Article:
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Lanpher Wins $10K After Leaders Collide at Seekonk

July 19, 2018 • App, Archives, Late Models, Region - Northeast, Ticker

Wednesday night’s third running of the U.S. Pro Stock/Super Late Model National Championship at Seekonk Speedway (MA) once again proved to be filled with drama and excitement. After narrowly avoiding a collision between the leaders at the front of the field, Reid Lanpher rose above it all to capture the $10,000 payday.

 

The win for the Maine based No. 59 team was their third big victory in a row after collecting wins at New Hampshire Motor Speedway with the Granite State Pro Stock Series and Beech Ridge Motor Speedway (ME) with the Pro All Stars Series.

 

But Lanpher’s victory Wednesday night wasn’t as easy as his dominating victory at Beech Ridge a few weeks ago. After leading much of the first 100 laps, the fans in attendance voted for an inversion for the final 100 laps. After drawing the highest chip available — a five — Lanpher started fifth when the race resumed.

 

“It definitely wasn’t as easy as Beech Ridge. The fans, they’re awesome but man they put a little stress on me with the invert,” Lanpher told Speed51.com. “It wasn’t their decision with the five cars, but anyways. We started fifth after the invert, it wasn’t easy getting up through, a lot played into it.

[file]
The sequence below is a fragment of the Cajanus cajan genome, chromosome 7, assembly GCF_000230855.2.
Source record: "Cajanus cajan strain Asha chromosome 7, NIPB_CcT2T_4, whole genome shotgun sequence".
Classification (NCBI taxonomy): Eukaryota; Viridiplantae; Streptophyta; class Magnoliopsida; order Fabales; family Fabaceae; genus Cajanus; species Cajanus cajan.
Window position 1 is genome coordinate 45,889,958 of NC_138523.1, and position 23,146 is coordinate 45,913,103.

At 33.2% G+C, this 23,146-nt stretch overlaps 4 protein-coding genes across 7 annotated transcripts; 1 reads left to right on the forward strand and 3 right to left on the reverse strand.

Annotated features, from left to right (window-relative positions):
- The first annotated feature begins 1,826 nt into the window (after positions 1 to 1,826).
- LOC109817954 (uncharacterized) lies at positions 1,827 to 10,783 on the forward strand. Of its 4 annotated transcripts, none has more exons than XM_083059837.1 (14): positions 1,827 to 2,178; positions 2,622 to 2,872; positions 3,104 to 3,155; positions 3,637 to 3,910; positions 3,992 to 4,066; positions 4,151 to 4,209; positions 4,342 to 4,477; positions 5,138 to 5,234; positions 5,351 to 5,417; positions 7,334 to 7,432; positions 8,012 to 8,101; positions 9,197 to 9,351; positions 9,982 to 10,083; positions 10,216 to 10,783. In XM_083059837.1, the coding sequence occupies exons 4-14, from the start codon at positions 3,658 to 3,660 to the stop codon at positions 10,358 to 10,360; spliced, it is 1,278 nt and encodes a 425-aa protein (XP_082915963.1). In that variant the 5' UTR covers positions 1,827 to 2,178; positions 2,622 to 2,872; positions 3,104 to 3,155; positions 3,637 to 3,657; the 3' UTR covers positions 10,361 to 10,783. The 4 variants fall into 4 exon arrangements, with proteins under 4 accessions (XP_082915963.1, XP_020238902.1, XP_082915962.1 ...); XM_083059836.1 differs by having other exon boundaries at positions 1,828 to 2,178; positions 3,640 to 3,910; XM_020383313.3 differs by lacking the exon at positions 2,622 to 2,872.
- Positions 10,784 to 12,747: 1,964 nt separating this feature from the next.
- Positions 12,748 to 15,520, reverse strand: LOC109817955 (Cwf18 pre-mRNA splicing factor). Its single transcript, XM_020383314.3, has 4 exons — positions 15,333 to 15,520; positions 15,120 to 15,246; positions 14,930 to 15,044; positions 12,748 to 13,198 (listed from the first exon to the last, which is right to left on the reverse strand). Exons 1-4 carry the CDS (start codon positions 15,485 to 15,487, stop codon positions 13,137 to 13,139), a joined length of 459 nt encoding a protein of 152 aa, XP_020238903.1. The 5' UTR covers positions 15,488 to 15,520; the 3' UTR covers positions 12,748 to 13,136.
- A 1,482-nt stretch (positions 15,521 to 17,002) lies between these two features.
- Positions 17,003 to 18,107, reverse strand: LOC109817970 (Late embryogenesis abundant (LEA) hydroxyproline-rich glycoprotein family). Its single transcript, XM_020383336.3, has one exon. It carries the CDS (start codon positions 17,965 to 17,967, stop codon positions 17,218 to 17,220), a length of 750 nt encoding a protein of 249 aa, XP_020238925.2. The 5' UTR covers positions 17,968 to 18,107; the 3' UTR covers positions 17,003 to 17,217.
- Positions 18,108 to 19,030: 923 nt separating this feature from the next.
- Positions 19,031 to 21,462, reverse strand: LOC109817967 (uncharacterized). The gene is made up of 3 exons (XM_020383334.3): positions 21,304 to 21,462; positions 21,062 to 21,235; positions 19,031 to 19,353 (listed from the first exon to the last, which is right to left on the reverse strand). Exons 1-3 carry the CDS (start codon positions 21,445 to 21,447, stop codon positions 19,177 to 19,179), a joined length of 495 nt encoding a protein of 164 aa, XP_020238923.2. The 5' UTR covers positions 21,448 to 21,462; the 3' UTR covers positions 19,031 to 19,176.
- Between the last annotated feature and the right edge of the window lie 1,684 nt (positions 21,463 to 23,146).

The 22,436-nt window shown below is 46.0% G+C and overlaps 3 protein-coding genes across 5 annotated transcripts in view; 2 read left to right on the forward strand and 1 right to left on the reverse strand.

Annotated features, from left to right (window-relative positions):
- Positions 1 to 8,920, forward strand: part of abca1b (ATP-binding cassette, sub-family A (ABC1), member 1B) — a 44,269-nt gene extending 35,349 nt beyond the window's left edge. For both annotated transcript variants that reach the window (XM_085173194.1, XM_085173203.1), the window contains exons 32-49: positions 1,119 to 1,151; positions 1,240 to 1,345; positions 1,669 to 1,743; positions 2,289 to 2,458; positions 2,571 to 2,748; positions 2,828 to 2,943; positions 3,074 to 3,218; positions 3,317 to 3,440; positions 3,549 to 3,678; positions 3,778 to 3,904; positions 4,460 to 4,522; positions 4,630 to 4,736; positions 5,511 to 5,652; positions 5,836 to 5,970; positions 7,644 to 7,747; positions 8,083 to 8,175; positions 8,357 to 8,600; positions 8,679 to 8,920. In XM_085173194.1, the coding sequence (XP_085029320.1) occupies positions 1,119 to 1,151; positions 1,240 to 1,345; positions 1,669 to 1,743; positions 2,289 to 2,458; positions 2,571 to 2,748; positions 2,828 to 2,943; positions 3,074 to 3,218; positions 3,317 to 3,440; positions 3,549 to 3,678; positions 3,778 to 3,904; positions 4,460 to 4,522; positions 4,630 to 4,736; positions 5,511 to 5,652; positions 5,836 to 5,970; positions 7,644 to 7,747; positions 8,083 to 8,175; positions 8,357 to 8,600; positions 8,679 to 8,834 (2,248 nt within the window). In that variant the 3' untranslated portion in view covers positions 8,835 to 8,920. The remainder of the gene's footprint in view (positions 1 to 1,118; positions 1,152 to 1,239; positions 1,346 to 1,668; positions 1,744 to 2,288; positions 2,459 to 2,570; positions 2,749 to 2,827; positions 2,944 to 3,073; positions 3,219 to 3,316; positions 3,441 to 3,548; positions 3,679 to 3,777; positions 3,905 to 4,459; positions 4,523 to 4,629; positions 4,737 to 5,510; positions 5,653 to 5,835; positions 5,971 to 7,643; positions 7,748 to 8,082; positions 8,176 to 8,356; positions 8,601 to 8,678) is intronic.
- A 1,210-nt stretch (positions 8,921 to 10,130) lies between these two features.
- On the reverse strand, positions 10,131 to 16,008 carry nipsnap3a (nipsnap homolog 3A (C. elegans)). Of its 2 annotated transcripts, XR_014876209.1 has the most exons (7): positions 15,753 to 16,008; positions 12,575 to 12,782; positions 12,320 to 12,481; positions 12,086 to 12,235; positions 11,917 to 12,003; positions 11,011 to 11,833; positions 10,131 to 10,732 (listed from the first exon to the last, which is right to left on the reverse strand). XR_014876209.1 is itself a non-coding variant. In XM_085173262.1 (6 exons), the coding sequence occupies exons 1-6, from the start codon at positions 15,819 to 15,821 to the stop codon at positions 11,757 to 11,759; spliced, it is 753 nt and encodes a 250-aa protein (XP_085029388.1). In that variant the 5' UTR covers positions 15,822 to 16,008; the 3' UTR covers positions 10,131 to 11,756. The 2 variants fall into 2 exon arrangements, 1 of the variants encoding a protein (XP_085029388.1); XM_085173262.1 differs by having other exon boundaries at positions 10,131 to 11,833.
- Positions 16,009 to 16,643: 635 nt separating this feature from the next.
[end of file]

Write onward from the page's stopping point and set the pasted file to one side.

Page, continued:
“A few guys got into it. I was on their outside and I was really fortunate to get out in front and barely hang on. The 03 (Joe Squeglia, Jr.) was certainly coming, but it was another great short track race up here. We’re on the ball, that’s three-for-three. I owe it all to the crew and the sponsors for making it possible. My family for all they sacrifice to make this happen. Huge thanks to everyone.”

 

As for the guys that got into it, Joey Polewarczyk Jr. and Jake Johnson, they were racing for the lead while Lanpher was running third at the time.

 

The drama first started after the invert put Johnson, a 15-year-old Pro Stock rookie, at the front of the field. Over the next 70 laps, Johnson kept his No. 15 car glued to the inside, with restarts allowing Joey Pole and Lanpher chances to swap second and take their own shot at the lead.

 

With around 30 laps to go, it was Pole who was in second as Johnson’s car started to lose its foothold on the inside groove. Pole first attempted a pass for the lead in turn three, but Johnson slammed the door and forced Pole to back off. That allowed Lanpher to get a good run to the outside of both cars.

 

The next lap in turn one, Pole got a similar run, getting his front end under Johnson. When Johnson dove low to block, Pole did not back down and the two came together with Johnson spinning in front of the field.

 

Under yellow, race officials deemed that Pole was responsible for the incident and sent him to the rear of the field. Instead of taking his spot at the rear of the field, a furious Joey Pole pulled his No. 97 to the pits, once again coming up short in the quest for $10,000.